NCAA Compliance and the Role of Attorneys

huskyIn the wake of reports that UConn has paid nearly $80,000 in legal fees to outside counsel in connection with NCAA compliance this year, I have received a number of questions concerning the role of an attorney with respect to such matters.  The following are two of the most commonly asked questions:

1.  What types of NCAA compliance services does an attorney provide?

Essentially, an attorney’s role with respect to NCAA compliance involves two distinct types of services.  The first type is intended to prevent NCAA violations and include tasks such as educating players, coaches and athletic department officials on NCAA rules and regulations.  In addition, an attorney would conduct regular audits and investigations of the athletic program to ensure compliance. 

The second area would include dealing with, and responding to allegations of NCAA violations.  An attorney would work with athletic department officials to investigate the allegations, formulate a defense, assist in the preparation of written responses and the appearance of the university before the Committee on Infractions.  An attorney may also work with the university and NCAA to negotiate the terms of a penalty.

2.  Do all colleges and universities use outside counsel for compliance issues?  Why or why not?

Arguably any school, even in Division II or III, should use outside counsel for NCAA compliance issues.  The NCAA rules and procedures are complex and cumbersome irrespective of the size of the school.  Allegations of NCAA violations bring negative press, negatively impact recruiting and can even affect the academic reputation of a school.  Conversely, a successful academic program can have a transformative effect – sometimes referred to as the “Flutie Effect” – on applications and enrollment.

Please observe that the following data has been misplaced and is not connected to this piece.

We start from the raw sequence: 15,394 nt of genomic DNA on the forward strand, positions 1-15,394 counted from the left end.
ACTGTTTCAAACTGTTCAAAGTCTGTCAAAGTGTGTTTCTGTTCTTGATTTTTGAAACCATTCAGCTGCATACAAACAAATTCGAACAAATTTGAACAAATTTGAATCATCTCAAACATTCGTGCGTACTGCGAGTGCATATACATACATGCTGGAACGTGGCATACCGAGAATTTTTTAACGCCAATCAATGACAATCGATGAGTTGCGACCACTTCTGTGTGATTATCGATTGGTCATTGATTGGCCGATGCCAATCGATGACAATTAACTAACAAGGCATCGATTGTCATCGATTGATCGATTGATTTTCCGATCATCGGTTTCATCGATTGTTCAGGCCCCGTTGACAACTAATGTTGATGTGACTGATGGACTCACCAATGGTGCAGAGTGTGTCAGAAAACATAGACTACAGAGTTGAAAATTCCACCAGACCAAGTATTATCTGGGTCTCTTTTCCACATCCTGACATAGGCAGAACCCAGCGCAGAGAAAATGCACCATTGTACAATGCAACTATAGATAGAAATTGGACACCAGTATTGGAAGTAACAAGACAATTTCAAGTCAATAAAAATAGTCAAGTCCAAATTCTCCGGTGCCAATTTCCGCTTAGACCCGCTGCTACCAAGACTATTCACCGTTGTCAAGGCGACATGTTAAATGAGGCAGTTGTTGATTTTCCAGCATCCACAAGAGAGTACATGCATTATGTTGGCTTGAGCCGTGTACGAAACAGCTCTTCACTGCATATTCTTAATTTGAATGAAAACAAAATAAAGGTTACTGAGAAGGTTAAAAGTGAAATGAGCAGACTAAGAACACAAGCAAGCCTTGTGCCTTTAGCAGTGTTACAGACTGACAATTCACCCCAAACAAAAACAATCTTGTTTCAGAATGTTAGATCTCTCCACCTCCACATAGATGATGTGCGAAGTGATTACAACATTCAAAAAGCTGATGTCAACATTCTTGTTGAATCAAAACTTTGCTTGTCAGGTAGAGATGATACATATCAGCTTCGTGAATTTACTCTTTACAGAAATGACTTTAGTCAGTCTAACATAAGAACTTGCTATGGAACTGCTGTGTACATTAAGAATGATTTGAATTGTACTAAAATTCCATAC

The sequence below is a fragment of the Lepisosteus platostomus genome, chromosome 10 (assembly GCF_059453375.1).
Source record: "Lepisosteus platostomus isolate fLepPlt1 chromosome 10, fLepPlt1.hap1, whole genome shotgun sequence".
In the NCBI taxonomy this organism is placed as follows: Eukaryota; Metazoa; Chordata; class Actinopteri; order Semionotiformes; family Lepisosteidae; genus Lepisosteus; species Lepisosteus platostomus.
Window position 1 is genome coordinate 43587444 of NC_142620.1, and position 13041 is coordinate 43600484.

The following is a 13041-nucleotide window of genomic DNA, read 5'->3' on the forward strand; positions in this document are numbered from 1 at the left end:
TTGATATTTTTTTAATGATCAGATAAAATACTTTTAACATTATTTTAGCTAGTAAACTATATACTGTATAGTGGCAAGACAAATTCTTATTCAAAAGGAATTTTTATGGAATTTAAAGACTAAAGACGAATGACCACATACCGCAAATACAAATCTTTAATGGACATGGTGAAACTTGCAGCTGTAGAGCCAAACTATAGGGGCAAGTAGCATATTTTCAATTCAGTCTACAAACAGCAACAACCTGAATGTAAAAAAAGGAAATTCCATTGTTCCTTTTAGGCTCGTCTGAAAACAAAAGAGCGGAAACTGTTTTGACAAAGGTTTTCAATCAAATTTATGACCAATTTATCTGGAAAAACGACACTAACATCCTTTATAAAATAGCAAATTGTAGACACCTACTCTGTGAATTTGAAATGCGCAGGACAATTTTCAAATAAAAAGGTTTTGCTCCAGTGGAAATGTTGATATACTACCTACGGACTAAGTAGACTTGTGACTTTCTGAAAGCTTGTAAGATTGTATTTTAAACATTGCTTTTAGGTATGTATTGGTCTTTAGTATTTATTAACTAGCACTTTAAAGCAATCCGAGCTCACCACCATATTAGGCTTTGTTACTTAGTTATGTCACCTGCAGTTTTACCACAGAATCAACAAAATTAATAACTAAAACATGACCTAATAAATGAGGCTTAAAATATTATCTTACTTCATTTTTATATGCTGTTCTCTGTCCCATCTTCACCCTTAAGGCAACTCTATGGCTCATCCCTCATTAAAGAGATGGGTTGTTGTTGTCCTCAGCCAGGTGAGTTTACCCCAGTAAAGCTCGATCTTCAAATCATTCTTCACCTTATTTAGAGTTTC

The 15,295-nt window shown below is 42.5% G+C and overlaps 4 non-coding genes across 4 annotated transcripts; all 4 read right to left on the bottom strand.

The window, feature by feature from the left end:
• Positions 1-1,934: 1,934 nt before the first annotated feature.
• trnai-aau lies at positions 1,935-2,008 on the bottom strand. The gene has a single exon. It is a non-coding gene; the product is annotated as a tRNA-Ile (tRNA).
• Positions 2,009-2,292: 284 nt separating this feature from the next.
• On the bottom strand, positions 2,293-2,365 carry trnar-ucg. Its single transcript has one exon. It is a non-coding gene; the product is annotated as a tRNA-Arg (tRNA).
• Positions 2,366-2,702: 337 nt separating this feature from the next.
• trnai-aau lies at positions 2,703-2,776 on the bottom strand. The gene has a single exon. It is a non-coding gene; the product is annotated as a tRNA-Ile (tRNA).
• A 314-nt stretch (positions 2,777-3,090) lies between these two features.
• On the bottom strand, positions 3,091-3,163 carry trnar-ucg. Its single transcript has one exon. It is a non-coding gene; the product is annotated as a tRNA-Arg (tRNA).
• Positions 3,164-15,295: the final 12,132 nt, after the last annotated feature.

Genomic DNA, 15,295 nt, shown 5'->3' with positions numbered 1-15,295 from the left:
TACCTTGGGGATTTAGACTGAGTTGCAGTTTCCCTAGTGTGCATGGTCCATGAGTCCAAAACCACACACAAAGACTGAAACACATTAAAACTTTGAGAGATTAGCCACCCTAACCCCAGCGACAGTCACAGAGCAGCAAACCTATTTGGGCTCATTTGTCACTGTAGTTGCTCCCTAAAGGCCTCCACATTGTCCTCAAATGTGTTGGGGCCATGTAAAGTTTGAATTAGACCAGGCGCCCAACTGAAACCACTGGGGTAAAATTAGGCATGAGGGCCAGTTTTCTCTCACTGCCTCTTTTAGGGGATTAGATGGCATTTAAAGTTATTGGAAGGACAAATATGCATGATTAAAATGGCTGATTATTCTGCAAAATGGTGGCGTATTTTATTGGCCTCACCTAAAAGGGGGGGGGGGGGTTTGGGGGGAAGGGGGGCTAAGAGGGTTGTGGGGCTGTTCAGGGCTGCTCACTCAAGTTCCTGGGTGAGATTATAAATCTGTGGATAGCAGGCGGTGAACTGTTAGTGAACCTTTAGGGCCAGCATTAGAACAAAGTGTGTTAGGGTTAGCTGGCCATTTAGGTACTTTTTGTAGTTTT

Often times, however, smaller schools do not use outside counsel. The  financial stakes are very different between large, Division I school and  a  smaller schools.  At UConn for example, the basketball team generates millions of dollars each year.  If the NCAA were to penalize UConn, and take away scholarships or tournament eligibility, the university would lose significant revenue,  For a smaller school, revenue may not be part of the equation.


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  1. […] NCAA Compliance and the Role of Attorneys […]

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